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TECES OHIOAOO EAGLE!.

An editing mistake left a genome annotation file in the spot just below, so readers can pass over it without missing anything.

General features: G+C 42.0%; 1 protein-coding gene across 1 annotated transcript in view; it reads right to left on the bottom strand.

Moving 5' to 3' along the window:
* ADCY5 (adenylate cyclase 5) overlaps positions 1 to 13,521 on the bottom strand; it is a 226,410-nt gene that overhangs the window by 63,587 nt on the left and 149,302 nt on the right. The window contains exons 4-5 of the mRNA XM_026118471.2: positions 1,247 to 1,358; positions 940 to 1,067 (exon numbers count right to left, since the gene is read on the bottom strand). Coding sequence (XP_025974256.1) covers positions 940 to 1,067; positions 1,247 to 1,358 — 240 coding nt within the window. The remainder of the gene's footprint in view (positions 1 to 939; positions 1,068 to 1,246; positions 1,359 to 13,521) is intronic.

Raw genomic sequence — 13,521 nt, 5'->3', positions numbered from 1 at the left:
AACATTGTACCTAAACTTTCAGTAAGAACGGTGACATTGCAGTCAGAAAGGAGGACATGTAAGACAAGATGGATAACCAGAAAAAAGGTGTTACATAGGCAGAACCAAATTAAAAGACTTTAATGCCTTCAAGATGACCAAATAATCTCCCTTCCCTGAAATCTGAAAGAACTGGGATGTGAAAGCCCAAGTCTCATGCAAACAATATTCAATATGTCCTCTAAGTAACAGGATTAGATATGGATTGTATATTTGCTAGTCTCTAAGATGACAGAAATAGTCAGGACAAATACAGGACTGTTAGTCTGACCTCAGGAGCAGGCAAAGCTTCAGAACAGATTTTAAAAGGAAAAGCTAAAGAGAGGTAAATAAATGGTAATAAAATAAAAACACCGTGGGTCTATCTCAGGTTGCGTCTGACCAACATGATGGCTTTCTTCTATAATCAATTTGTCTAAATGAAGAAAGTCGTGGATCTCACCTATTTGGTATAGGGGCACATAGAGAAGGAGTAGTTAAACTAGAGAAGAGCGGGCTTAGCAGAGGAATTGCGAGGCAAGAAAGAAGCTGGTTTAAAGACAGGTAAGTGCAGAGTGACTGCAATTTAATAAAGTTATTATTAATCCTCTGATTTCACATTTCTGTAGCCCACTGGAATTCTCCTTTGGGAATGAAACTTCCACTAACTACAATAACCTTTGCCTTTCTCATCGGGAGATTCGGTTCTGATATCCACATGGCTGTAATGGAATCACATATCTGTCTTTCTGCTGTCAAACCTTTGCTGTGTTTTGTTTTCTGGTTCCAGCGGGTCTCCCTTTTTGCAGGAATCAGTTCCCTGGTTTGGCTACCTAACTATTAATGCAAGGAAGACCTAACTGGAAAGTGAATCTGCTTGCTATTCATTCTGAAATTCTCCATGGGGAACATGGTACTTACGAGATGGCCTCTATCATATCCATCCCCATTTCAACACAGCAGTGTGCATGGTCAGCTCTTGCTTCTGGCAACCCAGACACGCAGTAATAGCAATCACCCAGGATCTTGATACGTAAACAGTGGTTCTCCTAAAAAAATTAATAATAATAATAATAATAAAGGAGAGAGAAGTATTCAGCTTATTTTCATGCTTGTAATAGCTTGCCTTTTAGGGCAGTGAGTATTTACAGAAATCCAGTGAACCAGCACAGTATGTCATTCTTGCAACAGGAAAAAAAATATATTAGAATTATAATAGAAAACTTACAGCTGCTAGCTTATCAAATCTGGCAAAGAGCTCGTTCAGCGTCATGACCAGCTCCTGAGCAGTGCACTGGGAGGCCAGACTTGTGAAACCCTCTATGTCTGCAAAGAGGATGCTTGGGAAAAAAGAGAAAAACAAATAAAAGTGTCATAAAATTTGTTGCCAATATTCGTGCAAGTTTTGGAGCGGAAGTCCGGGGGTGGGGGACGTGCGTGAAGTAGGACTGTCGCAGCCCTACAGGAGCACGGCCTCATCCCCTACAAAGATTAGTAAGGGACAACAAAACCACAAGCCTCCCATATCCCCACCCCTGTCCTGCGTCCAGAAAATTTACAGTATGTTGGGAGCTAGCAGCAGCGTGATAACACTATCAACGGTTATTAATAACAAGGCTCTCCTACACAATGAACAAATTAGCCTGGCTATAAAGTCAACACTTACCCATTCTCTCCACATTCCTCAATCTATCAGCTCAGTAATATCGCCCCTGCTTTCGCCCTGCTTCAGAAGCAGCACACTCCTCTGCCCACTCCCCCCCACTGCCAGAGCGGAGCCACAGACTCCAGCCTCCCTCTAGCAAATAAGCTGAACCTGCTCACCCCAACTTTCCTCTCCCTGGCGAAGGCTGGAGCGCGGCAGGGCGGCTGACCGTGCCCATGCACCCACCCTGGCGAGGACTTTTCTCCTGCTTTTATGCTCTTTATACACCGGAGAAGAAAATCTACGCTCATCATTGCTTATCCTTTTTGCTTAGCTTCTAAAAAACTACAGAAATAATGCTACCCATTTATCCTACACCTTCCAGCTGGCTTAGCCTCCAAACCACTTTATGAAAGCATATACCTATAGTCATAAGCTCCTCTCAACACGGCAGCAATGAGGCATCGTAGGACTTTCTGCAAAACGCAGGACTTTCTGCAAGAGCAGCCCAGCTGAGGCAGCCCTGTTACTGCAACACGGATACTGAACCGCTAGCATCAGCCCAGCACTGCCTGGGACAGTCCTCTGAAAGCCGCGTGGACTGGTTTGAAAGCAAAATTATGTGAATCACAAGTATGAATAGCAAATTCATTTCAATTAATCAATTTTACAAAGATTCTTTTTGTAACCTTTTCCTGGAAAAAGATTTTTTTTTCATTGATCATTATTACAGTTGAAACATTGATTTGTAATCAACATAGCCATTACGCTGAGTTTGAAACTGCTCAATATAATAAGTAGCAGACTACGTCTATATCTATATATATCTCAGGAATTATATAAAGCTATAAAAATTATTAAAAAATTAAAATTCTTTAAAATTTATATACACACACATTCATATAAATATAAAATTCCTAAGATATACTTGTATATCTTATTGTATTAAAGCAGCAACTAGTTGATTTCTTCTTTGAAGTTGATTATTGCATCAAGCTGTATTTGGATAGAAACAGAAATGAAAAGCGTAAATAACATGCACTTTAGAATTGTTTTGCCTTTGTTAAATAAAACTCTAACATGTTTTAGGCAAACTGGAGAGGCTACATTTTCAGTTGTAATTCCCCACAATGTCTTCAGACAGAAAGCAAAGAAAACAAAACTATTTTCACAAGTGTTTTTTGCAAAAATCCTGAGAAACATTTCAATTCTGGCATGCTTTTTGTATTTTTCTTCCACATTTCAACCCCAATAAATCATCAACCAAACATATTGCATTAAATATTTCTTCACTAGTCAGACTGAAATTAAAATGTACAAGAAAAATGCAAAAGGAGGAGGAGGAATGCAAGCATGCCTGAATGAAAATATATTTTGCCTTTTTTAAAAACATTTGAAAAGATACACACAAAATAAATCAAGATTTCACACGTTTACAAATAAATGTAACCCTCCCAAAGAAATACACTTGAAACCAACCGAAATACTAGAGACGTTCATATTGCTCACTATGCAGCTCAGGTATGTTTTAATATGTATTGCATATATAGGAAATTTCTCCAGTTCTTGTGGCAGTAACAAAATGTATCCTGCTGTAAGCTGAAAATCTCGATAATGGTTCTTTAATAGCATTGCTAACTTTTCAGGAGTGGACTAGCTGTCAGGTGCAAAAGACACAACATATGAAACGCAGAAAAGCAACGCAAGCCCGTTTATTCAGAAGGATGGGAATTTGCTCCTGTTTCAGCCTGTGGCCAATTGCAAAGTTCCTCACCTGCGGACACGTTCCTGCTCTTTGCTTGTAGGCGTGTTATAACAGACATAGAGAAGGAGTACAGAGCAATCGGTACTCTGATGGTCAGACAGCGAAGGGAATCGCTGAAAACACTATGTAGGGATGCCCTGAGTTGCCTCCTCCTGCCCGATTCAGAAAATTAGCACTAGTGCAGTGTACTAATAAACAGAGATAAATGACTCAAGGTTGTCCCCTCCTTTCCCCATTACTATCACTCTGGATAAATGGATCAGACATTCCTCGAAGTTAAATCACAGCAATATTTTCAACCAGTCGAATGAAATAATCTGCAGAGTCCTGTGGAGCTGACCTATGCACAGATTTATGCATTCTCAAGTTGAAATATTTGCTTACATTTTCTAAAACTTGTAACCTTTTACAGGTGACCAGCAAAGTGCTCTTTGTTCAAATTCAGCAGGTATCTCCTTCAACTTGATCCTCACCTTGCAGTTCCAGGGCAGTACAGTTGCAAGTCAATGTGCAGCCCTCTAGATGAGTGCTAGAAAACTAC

$)t (Hl)icago (Eagle ftliUSHED EVERY SATURDAY HENRY F. DONOVAN. Am l4pndent Sewnpaper, Ftarltit Mad Truthful. HJISCRIPTION RATES $2.00 PER YEAR UDIIII ILt COCmCTIOK tS IT r DONOVAN, Edlttr ass Prrltr. 04 TEUTONIC UILIINQ, Crir Wnblito SV toi Mfc At. ItatwWil th poitoffio, Chlc, Illlsoli, wan mu tnif. LARGEST WEEKLY CIRCULATION IN CHICAGO. ENFORCE THE THEATER LAW. The Chicago tlii'iitrs ate not llv Ing tin to the now theater law und f ! should lie made to ilo mi. Many of the managers nsent that Iree pnes are all that tin utllt-Ials IMIIlt. Tin' Chicago Trlliiini' on Wodnes. tlnj asked: When N niovalili' si't'iHT. not niov libit-'- Judged from Mirloitx nnsucis iv col veil from building ami tl f. depart ii.ont oltleinls Ui" unwor to tills rlil ill' Is: When tlio M-i'in'ry N In Mm I.a Snlle tlli-iltcr. With reference to tin' piny. "Tim Ito.val Chef," which opened nt tin- l.a Sn.li' Momlay. these facts up n il mi 1 1 -i 1 1 y municipal theater Inspectors- That tlm I.a Salic Is in --class I" ot building, according to the new theater ordinance. That the I.a Salle Is thus prohibit -iI from Using 'moMilile" scenery. That, between the second anil thin! jut of "Thi' Itoyal Chef," the scenery iif the I.a Salle moves. Nevertheless, s.iy these olllclals. the neiiery of the I.a Salle is "tot Imlcally" Iiiiinonbe. Il.ittullon Chief liurruiisli". of the tire department, who Is In charge of Mm Inspection of Cbb-ago theaters, yesterday explained the technicality. There Is a ehango In the scenery," I at i.nt lu the frame work of the t- ii, ry," he said "I looked Int., the matter Vl.i n "Til" in.il I'hi'l' win (lrt st i il nid tu'iii'l i' r i,4- .ii violation of tin ordinance. If there had been 1 would have stumped the ilnv in ti titltmt " W. .1 Hloek. manager of the l.a sallo. told how the ordinance was evaded ( As we understand It. 'scenery' In the ordinance means framework us well as cam as." he said. -In 'The l!o il Chef we hit on the ilelie of lm luir two canvases on one frame work. When we wish to chance tho siciti'ty we draw one canvas up with a pulley " 11 this ic Ice. which has retched the sjiiietluii of the city law depart- mi nt. the l.a Salle ha obtained Im munity Hum a ptosdti of the theater ordinance to the exclusion of it fel low phi houses, like the Stelnway hall, in "class -l," The theater likewise has e, aped the steel curtain t-ciUlrcuiont and ox cec led the prescribed limit of height for theater auditoriums above the street lex el. lloth these exception are based on the tontcntloti that It is u building "without inowiblc scenery." How many Mieatets lu Chicago uiv IMug up to the law? .lust look over the nidlmmco and then oxer the theaters and see what u dlllcteiieo there I. Stripped of its mm hinge and lo cal details, the new otdlnance, lu Its tweuty-sl.x sections, piovldes: That all theaters must be equipped with nu automatie water sprinkling system over the stage, supplied from a tank not less than twenty feet higher than the building; the sprinklers to he In stalled over the since, under the stage, In the paint and pioperty rooms, and other locations back of the curtain. Stand pipes, for hose connection, sup plied with water from the tank above the building; pumps, extinguishers, lire hoops and axes, and other lire light ing appliances shall be Installed upon the stngo, subject to approval of the the umrslinl. There shall be it solid brick proscenium wall separating the stage from the auditorium, nud nil proscenium openings shall be covered by u steel curtain, which shall be In use during Mm performances an act drops or scene curtains. Iron doors shall be used for nil passages from the auditorium to the stage. All stage framing, tly lofts, stage galleries, ete., shall be of Iron. All woodwork und vetiery must be coated with iiiif lire proof solution. Outer doors leading to the stage must be vestlbuled to pre vent direct draughts. Adequate vents. o carry off smoke or lire, shall lie eon stiitcted In the roof above the stage. to be opernted by electrical cornice tlrnu which shall lead to the box of ttce and to the stage switchboard. Di agrams of all exits shall be printed in programs, All exits shall have a sep arate lighting system, showing red lights over the doors, inside, and bright electrical lights to Illuminate the exit stair outside. Automntlc lire alarm systems shall communicate with the lire department, and the automatic sprinklers, behind the curtain line, shall also communicate automatically with the department. F.ach theater shall employ two or more tlremcn. de tailed by Mm department, who shall be on duty during nil performances. The tlremcn shall require a lire drill of the house attaches at least twice it week, and no one llrciimn shall be detailed nt any theater for more than two weeks. Kach theater license shall state tlm exact seating capacity, and no one shall be admitted to the theater after these scats have been sold. All theater lights shall be controlled by a slmtoff In the lobby. The building com missioner, tire commissioner and chief of jMilIce shnll bo In absolute control of all theaters, with Inspections al lowed at any time, and upon their rec ommendation the mayor shall revoke any license and close any theater. Aisles shall all lead directly to un exit, without any turns or angles. Cross aisles, also leading to exits, shall be opened for every fifteen banks of seats on the ground floor, and be tween every nine banks of scuts In balcony or gallery. Thero shall be no riso greater thun eighteen inches be tween rows of seats, and each row of seats shall have, a space of two feet ten Inches from back to back. There shall be no more than teu seats In each row between u Isles. No nlslo shall Iw less Mian two feet eight luchea wide at the stage end and Mireo feet at the other, nud there shall bo no steps, sudden rises or other obstructions In any aisle. All doors must swing out ward, all stairways must bo always lighted during performances, and the tlnnrs shall be designated as ".Main Floor," "First Gallery" and "Second Gallery." AH exit stairs shall lend UlrecHy lo njii'll spaces or Inclosed pas Migeuill'rt, protected by llreproof walls six Inches thick. Existing buildings may have those llreproof passageways constructed within the. walls of the audience rooms, but In future construc tion of theaters all audience rooms must adjoin at least two public thor oughfares, shall lie surrounded on four sides by open passages or Inclosed lire proof passageways leading direct to the streets, No audience room now ex isting shall have Its lowest bank of seats more than tweho feet above the street level, unless the building shall bo llreproof, and lu all future construction the lower lloor shall bo on tho street level. Furthermore, all theaters to be constructed lu future shnll be absolute ly llreproof lu every particular of Its construction. THAT INDIAN WAREHOUSE. The wholesale and Jobbing hour's ot Chicago were stirred to action Tues day by the it-port that bids for Italian supplies would be lccclvcd by the gov ernment In St. I.ouis Instead of In Chi cago. 'Telegrams addicted to con gressmi'ii at Washington brought the Information that tlie reports were well founded, and that the lopicscutntivos wore working haul to head of the movement. Tlie icsiilt was that the following telegram was sent iroin omo of the business houses: "To the President. Washington: Wi are advised that the opening of bids for shoes, hardware, and drugs is to I, trnisif-r d In t I. ai's. i -i t I'm- In t line- .win slio-v tills in I ni'.i ' . nd . .i .i t tin' l.t-t I l' ik of the government, and we icspcctful- ly ask our Interference.' The houses that sent Mils telegram or ii similar one nre: Held. Murdoch & Co.. M. 1). Wells -Co., Kelley, .Mnu A. Co., Franklin MaeVeagh ,- Co., .1. V. Farwell A Co.. Cat sou. I'hle, Scott V- Co.. Sprague. Winner V Co., IMwurds ,x- Stanwood Shoe Company, Mtuand - Knsper Co., Sol. Schwab A- Co. Secretary .1. N. lilenu of the llluols Manufacturers' Association also tools tlie matter up and dispatched mes sages to Congressman Mann, Senator Hopkins and the president. said The three lines of goods tunned In clude neatly all of the contracts award ed by the government with the e.vccp- f tloii of clothing and dry good. These are awarded In New York and dellv- k-rcd to the New Yolk Indian ware bouse. 1 think no one him ever at- l' tempted to iiuestle.li the fullness of awards here, and Chicago lias always taken from seven to nine-tenths of the contracts," PARKER FIRST, THE REST ? May I'litterson. the able Washington correspondent of tlie Tribune, tele graphs his paper as follows: "Henio eiats who claim to be disinterested nud who think they know how to read the signs of the political times suy that the party nomination will go to I'arker. (iray. Cleveland or (ionium, and they place the chances of the four men In tlm order given. Most of the experts at the capital already have eliminated Ilryiin. Hearst. Olnoy. Francis. Cock roll, 'I'oiii .lohusoii, lugalls ami other siib-calllier statesmen. "They have settled down lo the be lief Miat I'arker will have tlie largest following In Mm convention as far us any single candidate Is concerned, and they would not be surprised If he had pretty near to a majority from the oiitsei. The uncerlnlnly of the situa tion arises, It s said, fiom tlie proba bility that Itryan ami Hearst and Mm elements they icprcscnt will control more than a third of the convention, ami thus be lu a position to put a veto upon the choice of the majority. It Is assumed by the Democratic authori ties who aie studying the situation with a gieat deal of anxiety Mint Par ker will have the solid vole of New Yoik State. D. II. Hill Is not a man to take any chances, and he will be certain to enforce the milt Mile, which Is always hiiicMoiiciI by Democratic convention-, on this account it Is as sumed that when Hearst Is beaten, as the Democratic leaders fully expect him to lie. his followers naturally will be more Incensed at Parker than at anyone else, and hence It Is supposed Hearst and Itryau will be more than satisllcil If they can kill oil' the Kings ton Judge, letting the convention do what It wishes with the other cinidl dales." EA9LET8. The annual banquet at Mm Iroquois Club will be held at the Auditorium on April l.'J, .left-orson's birthday. The following speakers will respond to tonsU: Otlieral Nelson A. Miles. Senator Francis O. Newlands, Ne vada. Senator F.dwnrd W. Carmack, Ten nessee. Senator C. A. Culberson, Texas. Senator Thomas M. Patterson, Colo rado. Mayor Carter II. Harrison, Chicago. 111. Hon. Adlal Stevenson, ex-vlce presi dent of the Fulled States. Htm. William F. Yllas, ex-posni.tster general. Governor I.. F. C. Garvin. Hhode Island. Congressman John Sharp Williams, Mississippi, Democratic leader of the House (letter). It seems unnecessary to say that this list comprises some of the most prom inent and eloquent Democrats of tlm United States anil that It is the best list of speakers ever offered at a banquet In this or any other city. This banquet will be watched with Intel est throughout the entire eountiv and we hope will be tlie most memora ble one ever given by the club. Dr. C. C. Sheldon, out of the leading physicians of Wisconsin, asserts that appendicitis Is catching. Well, we have always been n pretty good run ner. One Chicago man travels nearly 1 .tint l miles every week to attend Sun day school: yet hundreds of others Und two blocks luo great a Journey to undertake. A Philadelphia business mm who considered an elevator a "death trap and roiuscd to ride on one broke his neck by falling downstairs, lie slipped on the top step, HulTalo Illll. alter being married nearly forty years, wants a divorce, one illllereucc between measles and divorces Is that as a rule only the young have measles. King Ktlward has forbidden the sing ing of topical pongs relet ring to the Uusso-.lapaue.so war. It has always been siir-pccttHl that I'd ward had a good streak In him. While there are still people easy enough to let go of .VJ.od to consult a hoodoo, It seems nluuixt llku a waste of tlmo to lie working honestly for if-'.i'ij a day. Sarah llurnh.irdt's memoirs nro soon to lie published. The fact that all the publishers have been scrambling to se cure the American rights would seem to Indicate that they thluU she has stuck closely to facts. 'I iier- Is no gii'tlu,: away from the ( t that in- of the ii.iii I;cd icitirc lhe trausfcirlng of the awarding of ()f ;,,,,. external en- contracts to M, bnN would result In Vil wlc,( ,. Umt lt N the removal of the warehouse to that , um,v , ,H,(.(mu, ,,,,,,, s,Mr- Place. Mipt. Itoger ( . Spooner of the Wp lnHt ,jmt .. ., ,m, lllNtakeii. Indian warehouse. IW.. Canal street, ....... ,..,,, ..., ...... i,.,,,..,. tilu of Congress today Is the advanced oars of most of the men of teal pow er who sit on either side, particularly In Die Senate, The ancient adage as to old men for counsel and young men for war still obtains. The staiidniil rallro.ul gauge, four fret eight and one-half Inches, Is morely the old horse en it gunge, for the loco motive was regarded at the time of Its Invention as a steam road wagon, lie fore every engine trots the ghost of a discarded horse. earth might get between them and be pulled out of shape like a wad of gum. The coaxing away ot I'uropcati emi grants to this country for the sake of the head money taken for carting Mieni over Is causing much trouble for every nation on Mm continent. Oovernuieuts cannot create migratory currents, nor should traiMportallon cnmpauhH be allowed to tamper with them. They are like the great marine and aerial cur rents which How where they are most attracted until some natural change dl veils them elsewhere. Hut It Is a mistake to suppose that all the Hiiro pea 1 1 governments are trying to get rid of their subjects. Deep-sea sailors used to laugh nt their brother mariners of the coastwise trade, and refer to them as men who "liked to go to sea when they could get home to dinner." The gibe would have had little point lu the Philippines, the coast-line of which tins been found to measure more than eleven thousand miles. Tills Is double the coast-line of the United States outside of Alaska, lu the Philippines there Is one mite of mast to every ten miles of urea. In the Fnltcd States the ratio Is one to live hundred und llfty-llve. The Phil ippines have u string of pat lugs out of all proportion to the apple Itself, In many respects the great Siberian railway seems to be a delusion and a snare. It Is said to have earned some ?.',.-( h MM nt less than lis running ex penses last year. The Interest on Its cost Is probably not less than .f 1i,(hmi, uihi a year. In view of the fact that lliissla would never have got Into a war with .lapan but for Mils railway It would seem us If the Itusslaus, In pay ing nearly .fl.'.ono.oixi a year for their two strips of Iron across Asia, to which there Is to be added the SI.IKHDWO a day the war Is costing Mieni, would have been u good ileal better off to have eoniluctetl their exploitation of the Far Fast inoie slowly. Professor tinnier proved to his own satisfaction that monkeys talk. A French savant reports that he has translated the. vernacular of cats. Now we shall hear both the words and the music of hack-yard concerts. "Aello" means that pussy Is hungry, "allloo that she U thirsty; "hie" that she wants some milk. "HI" means red incuts "bleeme-b," cooked meat; "ptleo-b," mice, and so on. It Is evi dently a Persian or a sacred Kgyptlaii cat which the professor heard. Any good American eat says "miaow" anil "p-rrr," ami has no respect for grain mar. Should a wife press her husband's Ire-users? This momentous question Is being agitated In liostou. Through tho columns of the Hoston Post such well known women as Ktlnn I). Cheney, Mrs. .Inlhi K. Duff, Mines. L. It. and John I,. Hales, mother and wife, re spectively, of the Massachusetts Gov ernor, nud others have expressed their Uews at some length on this weighty problem. Some of tlieso take the stand that the task of trousers pressing is a menial service, while others declare that It should bo regarded us a loving privilege. Those of Mie ladles who ar gue the loudest nud the longest would probably pi ess the creases on the sides inslead of the front of the trousers limbs If they tried to do anything with them. It Is safer to allow your tailor to have to do with these important gar ments. It'-cent letters from China announce that there has been a great change In the attitude of the Chinese toward for elgu things since tho Hoxer uprising. The Dowager F.mpross has an automo bile and an electric launch,, both of which she Uses. Her newest gowns have foreign trimmings, "passemen telle bortlerlngs. braided motifs, pail lettes ami French lace sewed Hat." She likes a leather liet) and a rocking chair, und has some chairs of foreign make with springs mid soft cushions to case her old bones. Following the fashion set by their nilcr, Mm government olllters are adopting foreign customs. Six- print es drive about Pekln In broughams, ami inoie than sixty de cent elvlll.ed carriages are used by the various oilleois. a rock-crushing' ma chine and two steam road rolleis have been oidercd tor use in Improving tho streets, and Prince Su, who has charge of the city, promises to have the roads lu Mich trooil condition In a year that air automobile may bo driven safely all over the capital. "Yes, slime, you ask me," said the little seamstress, "tho rich Monroes aie relations of ours. Hut they are so much better off than we that we try to keep out of their way." Her tone was seit-rcspectlng, even. If It was a little haul, Doubtless her state of mind could ho .matched In the experi ence of thousands of American women who have no tasto for being known ...... .... . ..u ...n.M w ,ib nuuwil iis "poor relations." Tho clinging de - pendenco of the poor relation Is rapid- ly passing away. Tho varied occupa linns open to women hnvo dono some thing toward their emancipation. Scarcely any woman need now beg, If she chooses to work. From keeping books to cleaning lamps, fiom manng lug a house to writing n hook, from Inventing an egg-beater to soliciting fo" iiisii'-atice. the world Is open to her. She need not, as lu the time of U.arlcs Lamb, ciluge and (latter for V.itt. lti..c .. ilu, villi 1 dllnwllli? an Invitation to dinner, nud mend and alter the cast-on gowns of her rich cousins to suit tlie changing mode. I'ei haps the pendulum has swung a little too far In the other direction. A rich 1 elation Is not iiecessmlly to be despised, Self-iespecl may easily be come self-assertion . Kven the Old Testament puts together what an overproud working woman might think belonged apait, when It declares, "Wisdom Is it defense, and money Is a defense." The rcpto.ich of tlm phrase "poor relations" has nearly dis appeared. It would not be strange If the contempt In the phrase "llcli rela tions" were to follow It Into the past. College graduates who lccclvcd their diplomas even within the last twenty years can tccall the cloud of suspicion that seemed to descend upon the students nt examination time. Professors sat lu the rooms whole the tests were made, and proctors or moni tors assisted them in precnting and detecting "cribbing." No greater or more wholesome contrast to Mils con dition could be found Mum has Ikcii created by the Introduction of the "honor system," under which the stu dents themselves, not the fneully, have chin go of the examinations, und be come responsible for the honesty of them. During the period of examina tions students enter ami leave the room at will, ami are not watched. The only check upon their conduct Is that, at the completion of the task, the student signs a statement In the following or lu a similar form: "I pledge my honor as a gentleman Mint 1 have iicllher given nor received as sistance during Mils examination." Upon the students, too, Is Imposed (he task of punishing any Infraction of Mils pledge, and this brings an Inter esting case In point, In one of the colleges where the honor system pre vails, live students were lately detect ed In using examination papers dis honestly obtained. The student who made the discovery went boldly be fore his fellows ami made It known. Ills act met with hearty applause, and tlie live offenders were all ex pelled. Was not this talebearing? Is talebearing ever commendable? The answer to both questions must be yes. When a body of men have worked faithfully to maintain it valuable pos session and other men attempt to steal It, It Is as much a duty, yes, more of a duly, to cry, "Stop, Milcf'" to him who Is assailing the public souse of honor as to him who Is break lug Into a bank safe. College men are to be congratulated upon (lie lldel Ity which they have shown to the honor system, ami no less are they to be commended for the courage and gootl sense with which they separate the moan-spirited and sclllsh talebear er from him whose sole motive Is pub lic spirit and loyalty to honor. Tho Immigration laws are fairly ef fective ns regards keeping out crime and disease. They tlo not keep out Ig norance, though It be ot the darkest, densest kind. The political dangers of that Ignorance In a country where an alien can become a voter lu live years or less ought to be apparent. The man who has lived for a quarter of a century or more hi a P.uropcau coun try without learning to read or write, ami without knowing much about the government of that country, Is not like ly to acquire lu live years' residence lu the United States that knowledge of its Institutions which Is needed to make him an Intelligent voter. The naturalization of such a man merely swells the number of "voting cattle" and adds to the dllllcttlty or governing the great cities decently. Five years Is a short enough term of probation, but lu some States aliens are allowed to vote after they have been residents a year or a year and a half, or have taken out their llrst papers. The West ern States resorted to this practice at an early day In order to stlniulato Im migration. They needed settlers to oc cupy tho vacant lands, and believed that was a good way to get them, 'there Is not the eagerness to get Immigrants Mint there was llfty or sixty years ago, and the custom of making men voters before they nro cltlxcns of the United States should he abandoned by the States which still adhere to It. During tho administration of John Adams the period of residence prior to naturali zation was raised from 11 vo years to fourteen. That was a partisan meas ure. The Fcilcrallsts believed tlie ma jority of the Immigrants would vote against them when they got the bal lot. The law was repealed Immediate ly after Jefferson became President, and the term has been live years ever since. Party chiefs are timid about recommending legislation which they fear may he unpopular and cost theh pnrty votes, and It Is doubtful whether an attempt will bo made to change the naturalization laws to give aliens more time lu which to become fniiilllar with the Institutions of this country, liven If thu term of probation wore to be ten years or llfteen. the hopelessly Ignor ant aliens would not become Intelligent voters. That Is why It Is better to go to the root of the matter by forbidding tlie Immigration of Illiterates. In a brief newspaper paragraph pub llshod a few weeks ago the world read the last chapter lu a pitiful tragedy. The commission appointed to Investi gate thu rumors and charges against Mr.) character of Gcucr.il Sir Hector Macilouald, of the Hrltlsh army, who, when the charges were made public, took his own life, reported unanimous. 1 Mint not a shred of evidence of any crime or other moral obliquity could lie found. Sir Hector .Macilouald was, next to l.oijl Huberts, the F.ugllsh military Idol, He rose to his high io sitlon by his own efforts. At tlm start ho had no advantages of birth or wealth or lutlueutlal friends. Ilu made his wjiy by proving his worth. Ills i v ' " 1 nlfUnniiio of "Fighting Mae" was both !u tenu of "'"'wirmeut and a popular honor. His whulu life was given to his country, and his services were groat. This must he kept In mind to under stand Mm weight of the words of thu commissioners: "Wo tlud the late Sir Hector Macilouald had been cruelly assassinated by vilu und slandering tongues. Other cases of thu ruin wrought by "vile and slandering tongues" are not far to se.-ls, I.o-il I'.iunce.'ote, late ItrltMi uiuhassiulur t) 0Kff'MaamaaWa mmwrWaW WBSm u$Jii?4ZJmamaamam?s. SHKJl H KBIIIIIIIIIIIIIIIIIIHIBIi tt(i, r WIIBi maaamBaaaaaaaaaaaaaWaaWu:liWiK iHHH HON. CHARLES F. GUNTHER, President of the Iroquois Club, Which Gives a Great Banquet April 13. the United Stales, was, in the opinion of many persons, murdered by those who lied about his diplomatic actions at the beginning of the Spanish-American war. Our own Flt.-.lohn Porter, although the sunset of his days was clear, yet suffered a terrible Injustice for years. There are many kinds of cowards, but none lower ami more despicable than the slanderer. It would be interesting to know what the Utah courts would do If the polyg- t rf j . -.. -; -, . j ; , - tajHHHfirC ' :dmmmmmmmmmi(& SmkKMkkKMk "V. yZtteVQtMMkkkkkkkkkmW" iMmmmmmmmmmm. yMmW. 'IZV l'kakakakakakakka.4':T-:akakakakaBM HON. ANDREW J. GRAHAM, The Well-Known Banker and Popular West Park Commissioner. aiulsts were to plead that their plural wives are of the "constructive" va riety. Tho Czar of Itussln has contributed ".(XMXh),imk) roubles to the war fund, but It isn't likely that this will make lt necessary fur him to live on rice or oat meal. The Hartford Post wants to know what should be done with a man wlic laawaamBmK& Lit J .iiiiiiiiBFH A. W. SCHWANE, Democratic Candidate for Iderman of Twenty-Sovcnth Ward, "eats pie with his knife." Teach him to cat It with his teeth. One reason for the Interest with which Americans follow the deeds of the .la pa nose navy may I e the num ber of Japanese commanding olllci'is wlio received their tialnlng at Annap olis. They number seven, the llrst of whom was appointed lu lSil!); the last was of the class of 10!!0. Sotshlchl Urlu, who Is now nu admiral nud com mander of the licet which sank tlie .: ' -rry'' ' .H;'-' , llttsshiu vessels at Port Arthur, ended his course at Annapolis In 1881. His wife Is a Japanese woman who was also etliieted lu Mm United Stato-i, and Is a graduate of Wollosloy College. At Annapolis the Japanese students tool; the same course of training and the same studies as are prescribed by act ot Congress for American midshipmen. Grover Cleveland has Joined tho Masons, isn't it rather late for him to , begin the lodge habit?